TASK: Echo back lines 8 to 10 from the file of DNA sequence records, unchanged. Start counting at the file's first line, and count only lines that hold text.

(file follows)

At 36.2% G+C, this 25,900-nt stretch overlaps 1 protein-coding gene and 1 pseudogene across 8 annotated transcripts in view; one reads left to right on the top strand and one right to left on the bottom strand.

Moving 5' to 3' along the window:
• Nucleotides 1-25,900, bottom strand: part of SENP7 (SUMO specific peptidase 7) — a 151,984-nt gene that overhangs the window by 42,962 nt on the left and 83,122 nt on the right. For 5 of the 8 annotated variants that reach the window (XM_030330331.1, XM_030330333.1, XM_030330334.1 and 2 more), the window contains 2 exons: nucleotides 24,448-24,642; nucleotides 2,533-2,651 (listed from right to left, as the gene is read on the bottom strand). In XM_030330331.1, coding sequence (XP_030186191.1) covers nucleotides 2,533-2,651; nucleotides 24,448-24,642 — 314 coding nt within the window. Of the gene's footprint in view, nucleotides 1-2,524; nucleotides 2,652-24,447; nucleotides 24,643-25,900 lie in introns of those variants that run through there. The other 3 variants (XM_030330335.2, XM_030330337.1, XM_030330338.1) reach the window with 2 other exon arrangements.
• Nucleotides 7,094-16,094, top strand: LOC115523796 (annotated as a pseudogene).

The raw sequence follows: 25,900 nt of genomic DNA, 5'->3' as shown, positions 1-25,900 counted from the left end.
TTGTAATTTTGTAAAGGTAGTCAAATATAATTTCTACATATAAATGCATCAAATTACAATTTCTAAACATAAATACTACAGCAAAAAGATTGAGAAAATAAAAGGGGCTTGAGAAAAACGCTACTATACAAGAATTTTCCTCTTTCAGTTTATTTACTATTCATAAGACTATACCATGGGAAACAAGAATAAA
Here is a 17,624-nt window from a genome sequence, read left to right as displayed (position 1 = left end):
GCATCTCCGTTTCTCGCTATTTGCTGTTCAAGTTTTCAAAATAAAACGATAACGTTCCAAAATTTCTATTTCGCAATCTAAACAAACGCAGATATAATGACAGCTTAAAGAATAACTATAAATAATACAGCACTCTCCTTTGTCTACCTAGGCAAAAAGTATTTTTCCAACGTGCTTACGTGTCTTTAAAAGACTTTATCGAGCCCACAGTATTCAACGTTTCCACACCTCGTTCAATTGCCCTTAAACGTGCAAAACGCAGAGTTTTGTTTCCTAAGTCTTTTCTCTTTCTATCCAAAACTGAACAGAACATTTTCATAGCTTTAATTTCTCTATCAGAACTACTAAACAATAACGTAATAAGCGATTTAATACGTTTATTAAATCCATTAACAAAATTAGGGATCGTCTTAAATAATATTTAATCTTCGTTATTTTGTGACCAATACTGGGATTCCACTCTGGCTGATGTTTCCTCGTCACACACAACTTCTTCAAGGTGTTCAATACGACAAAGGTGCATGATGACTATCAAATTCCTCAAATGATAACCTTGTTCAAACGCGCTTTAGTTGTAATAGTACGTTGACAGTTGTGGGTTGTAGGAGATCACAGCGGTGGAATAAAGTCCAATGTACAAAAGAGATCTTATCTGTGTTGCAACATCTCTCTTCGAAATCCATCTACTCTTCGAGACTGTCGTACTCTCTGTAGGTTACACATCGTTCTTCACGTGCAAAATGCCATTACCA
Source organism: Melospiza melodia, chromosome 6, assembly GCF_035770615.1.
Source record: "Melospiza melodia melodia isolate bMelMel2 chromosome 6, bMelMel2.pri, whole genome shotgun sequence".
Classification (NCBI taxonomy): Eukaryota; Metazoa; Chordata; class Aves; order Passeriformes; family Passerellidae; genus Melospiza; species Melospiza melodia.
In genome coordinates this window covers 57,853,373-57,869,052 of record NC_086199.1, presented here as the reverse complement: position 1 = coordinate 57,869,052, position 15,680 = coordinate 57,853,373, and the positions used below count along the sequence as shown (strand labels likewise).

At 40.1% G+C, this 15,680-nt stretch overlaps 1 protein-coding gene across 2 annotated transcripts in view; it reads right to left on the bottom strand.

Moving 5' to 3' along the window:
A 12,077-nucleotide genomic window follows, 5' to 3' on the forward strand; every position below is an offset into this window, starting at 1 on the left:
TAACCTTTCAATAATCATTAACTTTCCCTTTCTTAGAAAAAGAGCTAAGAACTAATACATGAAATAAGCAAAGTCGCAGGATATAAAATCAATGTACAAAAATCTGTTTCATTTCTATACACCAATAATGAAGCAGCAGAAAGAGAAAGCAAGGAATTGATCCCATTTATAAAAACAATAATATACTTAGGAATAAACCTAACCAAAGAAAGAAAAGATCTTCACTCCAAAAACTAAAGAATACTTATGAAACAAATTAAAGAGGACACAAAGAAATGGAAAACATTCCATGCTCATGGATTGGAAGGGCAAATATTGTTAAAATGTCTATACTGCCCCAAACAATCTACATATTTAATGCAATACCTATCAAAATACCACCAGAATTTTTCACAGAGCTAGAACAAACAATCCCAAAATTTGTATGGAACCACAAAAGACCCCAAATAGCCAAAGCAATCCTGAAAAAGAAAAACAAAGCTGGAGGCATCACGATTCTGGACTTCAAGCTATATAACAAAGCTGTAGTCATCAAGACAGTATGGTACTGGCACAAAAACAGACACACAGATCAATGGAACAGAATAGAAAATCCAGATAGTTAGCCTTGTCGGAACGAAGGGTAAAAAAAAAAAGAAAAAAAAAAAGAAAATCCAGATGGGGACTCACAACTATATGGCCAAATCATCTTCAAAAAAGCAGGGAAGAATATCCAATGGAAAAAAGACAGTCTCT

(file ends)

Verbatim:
GCATCTCCGTTTCTCGCTATTTGCTGTTCAAGTTTTCAAAATAAAACGATAACGTTCCAAAATTTCTATTTCGCAATCTAAACAAACGCAGATATAATGACAGCTTAAAGAATAACTATAAATAATACAGCACTCTCCTTTGTCTACCTAGGCAAAAAGTATTTTTCCAACGTGCTTACGTGTCTTTAAAAGACTTTATCGAGCCCACAGTATTCAACGTTTCCACACCTCGTTCAATTGCCCTTAAACGTGCAAAACGCAGAGTTTTGTTTCCTAAGTCTTTTCTCTTTCTATCCAAAACTGAACAGAACATTTTCATAGCTTTAATTTCTCTATCAGAACTACTAAACAATAACGTAATAAGCGATTTAATACGTTTATTAAATCCATTAACAAAATTAGGGATCGTCTTAAATAATATTTAATCTTCGTTATTTTGTGACCAATACTGGGATTCCACTCTGGCTGATGTTTCCTCGTCACACACAACTTCTTCAAGGTGTTCAATACGACAAAGGTGCATGATGACTATCAAATTCCTCAAATGATAACCTTGTTCAAACGCGCTTTAGTTGTAATAGTACGTTGACAGTTGTGGGTTGTAGGAGATCACAGCGGTGGAATAAAGTCCAATGTACAAAAGAGATCTTATCTGTGTTGCAACATCTCTCTTCGAAATCCATCTACTCTTCGAGACTGTCGTACTCTCTGTAGGTTACACATCGTTCTTCACGTGCAAAATGCCATTACCA
Source organism: Melospiza melodia, chromosome 6, assembly GCF_035770615.1.
Source record: "Melospiza melodia melodia isolate bMelMel2 chromosome 6, bMelMel2.pri, whole genome shotgun sequence".